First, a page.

It’s no secret that an independent school education can be expensive, with some tuition bills nearing $50,000 a year.
If you are expecting that financial aid will enable your family to afford this investment in your child’s future, know that an understanding of the financial aid process can make a big difference in the grant you receive. Here are some points to keep in mind:
Don’t understate your income or assets. Make honest estimates and predictions of future income. Besides the obvious ethical considerations, you could expose your family to embarrassment and a sudden revocation of aid if you are found out.
Fill out and submit all forms on time. If the deadline is November 1, get it in by then. Hand deliver it if necessary, and get a receipt or email confirmation. It helps to begin collecting the necessary documents weeks in advance, not the night before they're due, since this is usually a hard deadline and not a flexible one. The aid committee typically considers all applications filed on time and distributes aid accordingly. Then, in a second and separate round, it reads late applications and doles out only what money is left in a finite pool of aid dollars.
Be aware that most schools operate on a three-year time frame. That is, it is unlikely that they will substantially alter your award within the first three years of your child’s enrollment, so plan accordingly. Don’t imagine that you’ll pay $20,000 one year, and then magically have that price reduced to $15,000 the next.
Many schools require that you share your IRS filing in the next calendar year, after your aid application has been filed but before the school year ends. File your taxes well before April 15, and definitely don’t take an extension. Early filing allows the school’s aid administrator to close out the year’s work earlier and can only cause the school to take a more favorable view of your applications from year to year.
Don’t be afraid to ask for more help if you need it. If your circumstances change suddenly, or from year to year, due to factors like a death, divorce, illness, or job loss, meet immediately with the school’s financial office to explain your situation and your needs. The school may be able to adjust your offer to enable your child to stay.
When applying, don’t be shy. Point out all that your family and your child add to the school community. If your son or daughter makes top grades or scores, or contributes a lot to sports teams or arts ensembles, mention these strengths in your application.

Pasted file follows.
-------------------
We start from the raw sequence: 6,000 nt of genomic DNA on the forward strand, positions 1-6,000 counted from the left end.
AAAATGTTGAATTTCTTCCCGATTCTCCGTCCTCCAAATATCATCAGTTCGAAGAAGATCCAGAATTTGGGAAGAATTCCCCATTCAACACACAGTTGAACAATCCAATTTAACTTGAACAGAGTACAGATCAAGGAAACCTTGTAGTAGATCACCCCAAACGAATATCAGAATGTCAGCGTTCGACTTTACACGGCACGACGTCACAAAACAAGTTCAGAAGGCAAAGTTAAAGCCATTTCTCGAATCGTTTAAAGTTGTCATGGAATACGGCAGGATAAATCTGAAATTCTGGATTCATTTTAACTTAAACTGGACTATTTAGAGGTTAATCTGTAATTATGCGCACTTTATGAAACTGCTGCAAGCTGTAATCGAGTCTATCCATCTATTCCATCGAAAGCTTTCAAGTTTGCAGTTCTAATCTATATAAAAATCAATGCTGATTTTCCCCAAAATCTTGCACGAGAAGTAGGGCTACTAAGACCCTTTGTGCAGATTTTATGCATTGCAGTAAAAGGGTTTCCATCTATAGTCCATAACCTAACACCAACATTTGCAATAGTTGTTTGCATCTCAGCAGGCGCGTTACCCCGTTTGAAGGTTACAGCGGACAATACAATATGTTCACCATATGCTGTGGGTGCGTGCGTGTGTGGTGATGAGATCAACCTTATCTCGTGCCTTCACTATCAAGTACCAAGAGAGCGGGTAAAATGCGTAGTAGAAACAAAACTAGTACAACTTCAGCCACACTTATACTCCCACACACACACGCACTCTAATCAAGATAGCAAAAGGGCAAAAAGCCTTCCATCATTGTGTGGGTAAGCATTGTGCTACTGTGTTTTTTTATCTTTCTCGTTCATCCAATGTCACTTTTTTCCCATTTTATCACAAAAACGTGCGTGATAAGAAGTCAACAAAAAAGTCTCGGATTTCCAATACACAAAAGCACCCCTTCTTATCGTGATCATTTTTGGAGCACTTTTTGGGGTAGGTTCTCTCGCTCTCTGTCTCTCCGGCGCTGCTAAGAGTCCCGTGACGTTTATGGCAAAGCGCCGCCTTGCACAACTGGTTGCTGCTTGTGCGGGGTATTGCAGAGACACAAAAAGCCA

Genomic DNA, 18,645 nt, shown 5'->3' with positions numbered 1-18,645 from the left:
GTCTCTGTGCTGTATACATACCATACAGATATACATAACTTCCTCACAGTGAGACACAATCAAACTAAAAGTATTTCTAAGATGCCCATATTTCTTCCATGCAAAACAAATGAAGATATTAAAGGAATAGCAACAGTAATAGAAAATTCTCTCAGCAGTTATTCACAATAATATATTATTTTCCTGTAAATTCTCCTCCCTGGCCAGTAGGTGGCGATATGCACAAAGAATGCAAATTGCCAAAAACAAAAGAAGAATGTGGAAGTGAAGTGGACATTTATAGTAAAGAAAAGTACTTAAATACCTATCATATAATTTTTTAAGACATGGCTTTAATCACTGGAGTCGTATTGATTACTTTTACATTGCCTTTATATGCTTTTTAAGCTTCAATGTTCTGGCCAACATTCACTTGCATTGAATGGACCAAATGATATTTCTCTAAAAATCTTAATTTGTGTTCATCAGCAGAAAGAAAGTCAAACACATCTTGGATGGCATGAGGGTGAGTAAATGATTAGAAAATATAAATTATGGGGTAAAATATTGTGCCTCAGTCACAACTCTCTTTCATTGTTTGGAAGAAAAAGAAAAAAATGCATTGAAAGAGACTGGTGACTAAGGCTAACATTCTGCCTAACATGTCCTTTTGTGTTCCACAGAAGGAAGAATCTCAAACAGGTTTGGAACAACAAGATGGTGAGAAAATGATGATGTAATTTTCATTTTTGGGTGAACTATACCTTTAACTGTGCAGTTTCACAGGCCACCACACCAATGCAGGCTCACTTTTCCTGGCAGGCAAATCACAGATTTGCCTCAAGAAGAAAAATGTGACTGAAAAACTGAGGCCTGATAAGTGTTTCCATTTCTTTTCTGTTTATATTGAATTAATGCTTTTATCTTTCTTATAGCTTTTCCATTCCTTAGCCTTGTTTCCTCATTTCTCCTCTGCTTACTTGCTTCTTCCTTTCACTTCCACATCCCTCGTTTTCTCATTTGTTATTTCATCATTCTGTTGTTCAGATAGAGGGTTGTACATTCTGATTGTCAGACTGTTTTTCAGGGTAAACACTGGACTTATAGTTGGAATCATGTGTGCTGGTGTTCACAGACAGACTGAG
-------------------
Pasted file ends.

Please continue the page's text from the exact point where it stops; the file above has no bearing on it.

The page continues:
Your child’s initial offer of admission to the school may be your only opportunity to exercise any leverage in negotiating the price you pay. If your second choice school offers a more attractive grant, negotiate with your first choice school for the same yearly tuition.
Don’t be foolishly optimistic about your ability to carry the tuition obligation, even after considering the aid offer. Can you make the monthly payment? Do you have liquid assets that will allow you to continue payments in the case of job loss, illness, or unexpected expense? You don’t want to have to pull your child from the school in the middle of the year when your options for alternative placement may be few.
Schools with larger endowments, especially in ratio to the number of students, can offer more aid because they have more money to spend. If you need more help, consider applying to such schools, which may be those with strong national reputations going back many decades.
Help with fundraisers. Chaperone on field trips. Volunteer your time and expertise to the school’s many committees and projects. Donate what you can to the school’s annual fund. These efforts show that you value membership in the community and that you care about making it stronger and more effective. The school, in turn, will be more likely to value your family and to show that in its aid offer.
Expect tuition to rise each year. It is a rare event when a private school reduces its retail price. Plan for a 5-10% jump annually, even after your aid award.
Pay your tuition on time, and don’t bounce checks. Make it easy on the school, and the school will treat you better.
Finally, call financial aid what it is: a discount. “Aid" is really a misnomer; you’re getting a discount on the price of a service. When you think of it this way, you can push for a better deal. Your leverage is what your child and family bring to the school community, as well as any other comparable offers out there. The school’s leverage is the actual and perceived value of its offerings, as well as the cost and inconvenience--and the risk--of your switching schools.
Be honest and realistic, advocate strongly for yourself, and be prompt in completing your obligations. These are the keys to navigating the private school financial aid landscape.
For more information, check out the following resources: